They do not tolerate it and Palinor ends up dying for what he believes in. It is an irony that people who are taught mercy and compassion end up murdering someone just because they do not conform to what the majority of people believe in. Paton Walsh shows the stupidity of that taboo as people do have the right to be individuals and make up their own minds about whatever issues that are presented to them.

Does anyone have the right to impose his or her beliefs onto someone else “to increase one’s own luminance by quenching the light shining from another man…”? No, they don’t…There are many key messages that Paton Walsh seeks to convey in this novel.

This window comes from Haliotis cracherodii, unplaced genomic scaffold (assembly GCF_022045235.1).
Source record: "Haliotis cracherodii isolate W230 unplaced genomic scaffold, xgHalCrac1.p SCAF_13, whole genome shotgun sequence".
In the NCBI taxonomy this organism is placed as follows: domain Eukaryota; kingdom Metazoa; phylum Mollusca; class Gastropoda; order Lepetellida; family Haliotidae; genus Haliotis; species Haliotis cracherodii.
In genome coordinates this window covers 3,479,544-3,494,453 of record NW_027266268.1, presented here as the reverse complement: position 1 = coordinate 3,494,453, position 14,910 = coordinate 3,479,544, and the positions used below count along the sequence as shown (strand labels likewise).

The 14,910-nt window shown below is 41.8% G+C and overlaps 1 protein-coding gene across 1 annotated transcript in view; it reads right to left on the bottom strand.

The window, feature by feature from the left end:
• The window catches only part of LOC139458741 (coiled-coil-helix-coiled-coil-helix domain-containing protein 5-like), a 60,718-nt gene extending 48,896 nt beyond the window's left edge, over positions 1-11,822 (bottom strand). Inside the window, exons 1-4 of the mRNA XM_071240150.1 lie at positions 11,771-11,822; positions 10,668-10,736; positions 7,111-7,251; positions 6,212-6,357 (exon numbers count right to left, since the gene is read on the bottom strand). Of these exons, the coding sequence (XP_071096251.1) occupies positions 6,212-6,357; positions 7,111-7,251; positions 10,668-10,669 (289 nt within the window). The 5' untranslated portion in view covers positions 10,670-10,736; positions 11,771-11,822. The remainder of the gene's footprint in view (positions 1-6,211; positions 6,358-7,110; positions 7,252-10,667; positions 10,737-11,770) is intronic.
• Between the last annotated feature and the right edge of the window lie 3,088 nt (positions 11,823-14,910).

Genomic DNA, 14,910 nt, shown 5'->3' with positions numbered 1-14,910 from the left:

All interlink to the idea of free will and determinism, which seems to be the central point that Paton Walsh is focusing on. Although the book is set in the past, the key messages that Paton Walsh highlights, relate to issues that concern us now. We still have hierarchies; taboo issues still remain; it can be argued that identity is still conferred upon us through social conditioning; beliefs are still questioned and so is the idea of how much free-will and determinism we actually have. Paton Walsh simply brings these issues into focus and does what a good writer is supposed to do: make us think and question what is right and what is wrong with the world around us today.